262.However, the performance of agriculture has not been that much encouraging. Annual growth rate of agriculture was 2.7 per cent in the 1990s, whereas it rose up to 2.5 per cent per annum from 2001 to 2006. Its growth rate was recorded as high as 4.7 per cent in 2006/07. However, it stood to mere 2.1 per cent in 2008/09 and crop production experienced the sharp decline in the subsequent year mainly because of weather.

263.The main staple crops in Nepal are rice, maize, wheat and millet. Over the years, rice production has declined while growth in the other crops is rising slowly. The GON has taken several measures aiming to achieving the target of increasing the production of food crops from 7,762 metric ton (MT) to 9,633,000 MT, pulses 262000 MT to 377,000 MT, fruits 705,000 MT to 775,000 MT, potato 2,459,000 MT to 2,575,000 MT, vegetables 3,001,000 MT to 3601000 MT, milk 1, 496000 MT to 1,605,000 MT and meat 248,000 MT to 329,000 MT by 2013. It also aims to increase per person food crops from 272 kilogram (Kg) to 322 Kg, pulses 9 Kg. to 13 Kg, fruits 25 Kg to 26 Kg, vegetables 105 Kg to 120 Kg, potato 86 Kg to 92 Kg, fish 2 Kg to 2.01 Kg, milk 52 Kg to 54 Kg, meat 9 Kg to 11 Kg and egg 23 Kg to 31 Kg by 2013. The GON has also taken an initiative to distribute State Privileged Identity Cards to the families living below the poverty line, allowing them to have privileged access to health services, education and public utilities, along with the first right to purchase subsidized goods from the governmental agencies.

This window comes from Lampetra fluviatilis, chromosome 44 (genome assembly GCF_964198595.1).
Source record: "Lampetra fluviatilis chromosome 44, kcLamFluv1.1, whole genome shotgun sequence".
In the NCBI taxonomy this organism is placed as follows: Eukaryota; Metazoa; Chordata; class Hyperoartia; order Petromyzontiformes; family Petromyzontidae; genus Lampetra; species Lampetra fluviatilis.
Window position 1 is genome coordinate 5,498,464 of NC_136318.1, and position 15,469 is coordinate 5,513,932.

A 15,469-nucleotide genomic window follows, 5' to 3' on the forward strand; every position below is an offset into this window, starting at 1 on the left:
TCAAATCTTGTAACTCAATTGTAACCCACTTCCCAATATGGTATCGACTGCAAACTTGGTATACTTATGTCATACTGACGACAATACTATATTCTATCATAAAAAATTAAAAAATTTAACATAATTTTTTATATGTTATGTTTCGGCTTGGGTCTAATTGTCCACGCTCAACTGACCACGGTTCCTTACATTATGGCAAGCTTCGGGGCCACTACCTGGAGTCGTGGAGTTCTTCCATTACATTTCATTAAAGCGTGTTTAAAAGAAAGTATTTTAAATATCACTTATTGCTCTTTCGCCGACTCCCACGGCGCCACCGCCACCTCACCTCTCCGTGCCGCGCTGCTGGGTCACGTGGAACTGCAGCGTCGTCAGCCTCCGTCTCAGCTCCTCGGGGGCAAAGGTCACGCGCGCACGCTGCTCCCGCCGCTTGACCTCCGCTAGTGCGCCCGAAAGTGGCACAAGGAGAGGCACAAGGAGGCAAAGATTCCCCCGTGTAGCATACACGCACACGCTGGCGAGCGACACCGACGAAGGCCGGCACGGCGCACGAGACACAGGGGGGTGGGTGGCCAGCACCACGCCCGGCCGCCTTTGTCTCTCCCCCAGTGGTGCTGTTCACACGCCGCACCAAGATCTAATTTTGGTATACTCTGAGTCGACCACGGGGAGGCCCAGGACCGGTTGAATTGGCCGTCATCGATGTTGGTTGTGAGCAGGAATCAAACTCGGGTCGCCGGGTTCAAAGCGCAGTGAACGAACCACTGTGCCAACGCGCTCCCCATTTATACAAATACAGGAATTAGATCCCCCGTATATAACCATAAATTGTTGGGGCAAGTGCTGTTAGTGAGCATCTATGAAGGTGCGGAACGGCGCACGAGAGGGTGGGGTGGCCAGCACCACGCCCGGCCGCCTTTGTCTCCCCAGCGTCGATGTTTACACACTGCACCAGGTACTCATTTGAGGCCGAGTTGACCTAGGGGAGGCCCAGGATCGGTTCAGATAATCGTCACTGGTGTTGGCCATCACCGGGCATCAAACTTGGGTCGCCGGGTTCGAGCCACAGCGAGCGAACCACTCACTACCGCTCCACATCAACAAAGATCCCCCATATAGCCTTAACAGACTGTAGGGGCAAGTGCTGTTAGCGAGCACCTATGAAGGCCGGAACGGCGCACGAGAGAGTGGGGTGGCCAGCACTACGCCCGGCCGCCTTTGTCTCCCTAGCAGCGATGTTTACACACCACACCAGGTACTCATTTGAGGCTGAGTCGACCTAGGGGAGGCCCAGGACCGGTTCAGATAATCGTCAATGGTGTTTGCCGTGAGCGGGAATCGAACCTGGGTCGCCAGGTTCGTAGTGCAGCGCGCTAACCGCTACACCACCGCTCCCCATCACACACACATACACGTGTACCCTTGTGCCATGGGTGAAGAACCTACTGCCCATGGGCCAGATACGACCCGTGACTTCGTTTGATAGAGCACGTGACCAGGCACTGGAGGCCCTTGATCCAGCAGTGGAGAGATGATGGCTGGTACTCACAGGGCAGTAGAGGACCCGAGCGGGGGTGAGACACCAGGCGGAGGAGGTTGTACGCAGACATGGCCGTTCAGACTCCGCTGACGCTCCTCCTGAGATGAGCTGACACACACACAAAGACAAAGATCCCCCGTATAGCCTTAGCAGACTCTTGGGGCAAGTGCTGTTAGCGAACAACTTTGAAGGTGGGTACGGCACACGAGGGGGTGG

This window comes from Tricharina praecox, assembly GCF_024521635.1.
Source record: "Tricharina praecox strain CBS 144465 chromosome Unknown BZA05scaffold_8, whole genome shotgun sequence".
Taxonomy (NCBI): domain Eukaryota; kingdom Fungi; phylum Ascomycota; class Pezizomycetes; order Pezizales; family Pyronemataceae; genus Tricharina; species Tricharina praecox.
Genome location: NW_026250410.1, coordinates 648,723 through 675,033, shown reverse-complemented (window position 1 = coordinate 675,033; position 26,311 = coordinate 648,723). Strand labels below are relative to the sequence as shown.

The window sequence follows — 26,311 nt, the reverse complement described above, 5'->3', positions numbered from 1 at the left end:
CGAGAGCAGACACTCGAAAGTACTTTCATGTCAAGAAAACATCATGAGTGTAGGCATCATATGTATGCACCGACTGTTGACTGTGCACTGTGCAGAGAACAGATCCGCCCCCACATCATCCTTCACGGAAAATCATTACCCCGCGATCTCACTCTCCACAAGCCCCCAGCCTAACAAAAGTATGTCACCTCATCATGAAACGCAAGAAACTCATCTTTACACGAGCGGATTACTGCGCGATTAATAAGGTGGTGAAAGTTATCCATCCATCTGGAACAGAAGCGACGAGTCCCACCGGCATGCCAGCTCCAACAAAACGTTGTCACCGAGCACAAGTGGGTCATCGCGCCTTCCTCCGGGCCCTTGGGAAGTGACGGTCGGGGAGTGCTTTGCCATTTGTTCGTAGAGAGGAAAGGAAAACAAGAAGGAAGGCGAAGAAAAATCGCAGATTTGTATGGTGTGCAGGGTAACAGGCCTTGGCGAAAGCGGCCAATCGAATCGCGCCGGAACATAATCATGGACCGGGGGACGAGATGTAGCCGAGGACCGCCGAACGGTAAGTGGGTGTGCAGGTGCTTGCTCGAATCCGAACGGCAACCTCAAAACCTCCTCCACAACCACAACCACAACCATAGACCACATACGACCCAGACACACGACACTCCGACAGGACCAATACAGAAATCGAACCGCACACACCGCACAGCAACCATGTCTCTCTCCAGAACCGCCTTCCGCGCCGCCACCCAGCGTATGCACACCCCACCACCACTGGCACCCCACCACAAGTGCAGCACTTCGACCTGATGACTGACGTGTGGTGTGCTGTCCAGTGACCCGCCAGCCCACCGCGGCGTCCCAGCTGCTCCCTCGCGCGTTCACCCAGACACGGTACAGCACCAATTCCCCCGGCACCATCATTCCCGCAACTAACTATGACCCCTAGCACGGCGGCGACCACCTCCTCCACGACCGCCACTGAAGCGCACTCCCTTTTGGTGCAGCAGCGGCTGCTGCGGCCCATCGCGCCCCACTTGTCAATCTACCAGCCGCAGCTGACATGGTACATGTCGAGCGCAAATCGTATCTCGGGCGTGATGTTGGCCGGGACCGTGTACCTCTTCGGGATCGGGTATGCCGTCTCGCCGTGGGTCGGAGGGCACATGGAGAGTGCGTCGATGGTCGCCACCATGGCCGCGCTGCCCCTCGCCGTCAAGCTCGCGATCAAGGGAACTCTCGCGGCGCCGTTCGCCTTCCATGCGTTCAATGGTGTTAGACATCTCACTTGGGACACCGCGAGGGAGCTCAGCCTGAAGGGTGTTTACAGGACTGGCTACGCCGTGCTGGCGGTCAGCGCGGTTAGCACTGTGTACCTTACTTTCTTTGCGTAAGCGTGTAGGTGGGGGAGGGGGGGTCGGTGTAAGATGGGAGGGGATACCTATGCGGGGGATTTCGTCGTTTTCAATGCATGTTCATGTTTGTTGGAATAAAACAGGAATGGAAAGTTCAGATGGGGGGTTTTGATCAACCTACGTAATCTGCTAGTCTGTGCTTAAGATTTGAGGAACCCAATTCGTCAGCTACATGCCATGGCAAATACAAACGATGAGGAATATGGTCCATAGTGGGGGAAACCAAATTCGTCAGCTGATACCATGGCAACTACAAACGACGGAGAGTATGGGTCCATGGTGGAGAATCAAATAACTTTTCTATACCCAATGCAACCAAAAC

264.Recent projection for July 2008 to June 2009 suggested that 40 of 75 districts would be food deficient. The Terai would be in surplus, producing 11 per cent more than required. However, the Hills would face a net deficit of 14 per cent and the Mountains would produce 19 per cent less than required. For the whole country, the production balance would be 2.5 per cent lower than the required. About 35 per cent of the population feels the shortage of food. The ratio of population not in a position to consume the minimum calories, at the national level, is 39.9 per cent. This ratio for the Mountains is 45.2 per cent, the Hills 41.8 per cent and the Terai 37.4 per cent. Among the children below 5, 50.4 per cent are found to be stunting in relation to their age and 45.2 per cent to be under weight in relation to their age. In case of gender, the nutrition position is serious among the girls (39.7 per cent) rather than the boys (39.5 per cent). Similarly, the access of Dalit communities to land, which is the main base of agriculture, is very low. For example, in Santhal, Jhagad, Kissan and Munda communities, 58.5 per cent are landless. Similarly, 45.8 per cent of Rajbansi (Kochi), Gangai, Dhimal, Tajpuria, and Meche communities are landless. In total, 44 per cent of Dalits in the Terai are landless and 44.6 per cent of the Dalits of the Hills are marginalized farmers (owning 0.18 to 0.40 hectare of land). Among the religious groups, 40.4 per cent of Muslimsare landless.